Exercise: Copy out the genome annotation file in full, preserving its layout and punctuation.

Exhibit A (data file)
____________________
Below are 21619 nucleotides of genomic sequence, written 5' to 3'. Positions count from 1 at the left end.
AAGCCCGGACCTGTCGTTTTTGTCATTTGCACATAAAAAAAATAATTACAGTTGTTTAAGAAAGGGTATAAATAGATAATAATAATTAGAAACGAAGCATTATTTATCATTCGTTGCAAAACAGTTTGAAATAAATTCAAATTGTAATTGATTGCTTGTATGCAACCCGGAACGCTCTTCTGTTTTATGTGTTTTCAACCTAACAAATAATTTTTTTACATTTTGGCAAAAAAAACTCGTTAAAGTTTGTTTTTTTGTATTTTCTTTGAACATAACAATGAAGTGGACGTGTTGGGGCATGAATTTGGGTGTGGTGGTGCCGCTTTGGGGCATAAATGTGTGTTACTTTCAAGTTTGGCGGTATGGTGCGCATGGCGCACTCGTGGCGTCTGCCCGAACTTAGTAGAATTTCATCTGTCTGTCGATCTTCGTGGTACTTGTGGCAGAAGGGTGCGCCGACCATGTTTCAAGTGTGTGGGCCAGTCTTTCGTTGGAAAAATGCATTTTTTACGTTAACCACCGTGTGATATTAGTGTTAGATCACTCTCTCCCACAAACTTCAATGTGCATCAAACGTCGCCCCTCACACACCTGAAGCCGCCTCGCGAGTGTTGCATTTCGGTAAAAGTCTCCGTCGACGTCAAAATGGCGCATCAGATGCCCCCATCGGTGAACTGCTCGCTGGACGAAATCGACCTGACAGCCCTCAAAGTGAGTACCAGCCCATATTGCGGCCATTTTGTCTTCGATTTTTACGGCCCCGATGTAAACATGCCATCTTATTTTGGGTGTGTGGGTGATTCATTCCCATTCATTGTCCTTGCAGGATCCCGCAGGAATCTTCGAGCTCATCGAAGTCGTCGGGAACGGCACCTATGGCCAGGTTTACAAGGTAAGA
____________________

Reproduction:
Below are 21619 nucleotides of genomic sequence, written 5' to 3'. Positions count from 1 at the left end.
AAGCCCGGACCTGTCGTTTTTGTCATTTGCACATAAAAAAAATAATTACAGTTGTTTAAGAAAGGGTATAAATAGATAATAATAATTAGAAACGAAGCATTATTTATCATTCGTTGCAAAACAGTTTGAAATAAATTCAAATTGTAATTGATTGCTTGTATGCAACCCGGAACGCTCTTCTGTTTTATGTGTTTTCAACCTAACAAATAATTTTTTTACATTTTGGCAAAAAAAACTCGTTAAAGTTTGTTTTTTTGTATTTTCTTTGAACATAACAATGAAGTGGACGTGTTGGGGCATGAATTTGGGTGTGGTGGTGCCGCTTTGGGGCATAAATGTGTGTTACTTTCAAGTTTGGCGGTATGGTGCGCATGGCGCACTCGTGGCGTCTGCCCGAACTTAGTAGAATTTCATCTGTCTGTCGATCTTCGTGGTACTTGTGGCAGAAGGGTGCGCCGACCATGTTTCAAGTGTGTGGGCCAGTCTTTCGTTGGAAAAATGCATTTTTTACGTTAACCACCGTGTGATATTAGTGTTAGATCACTCTCTCCCACAAACTTCAATGTGCATCAAACGTCGCCCCTCACACACCTGAAGCCGCCTCGCGAGTGTTGCATTTCGGTAAAAGTCTCCGTCGACGTCAAAATGGCGCATCAGATGCCCCCATCGGTGAACTGCTCGCTGGACGAAATCGACCTGACAGCCCTCAAAGTGAGTACCAGCCCATATTGCGGCCATTTTGTCTTCGATTTTTACGGCCCCGATGTAAACATGCCATCTTATTTTGGGTGTGTGGGTGATTCATTCCCATTCATTGTCCTTGCAGGATCCCGCAGGAATCTTCGAGCTCATCGAAGTCGTCGGGAACGGCACCTATGGCCAGGTTTACAAGGTAAGA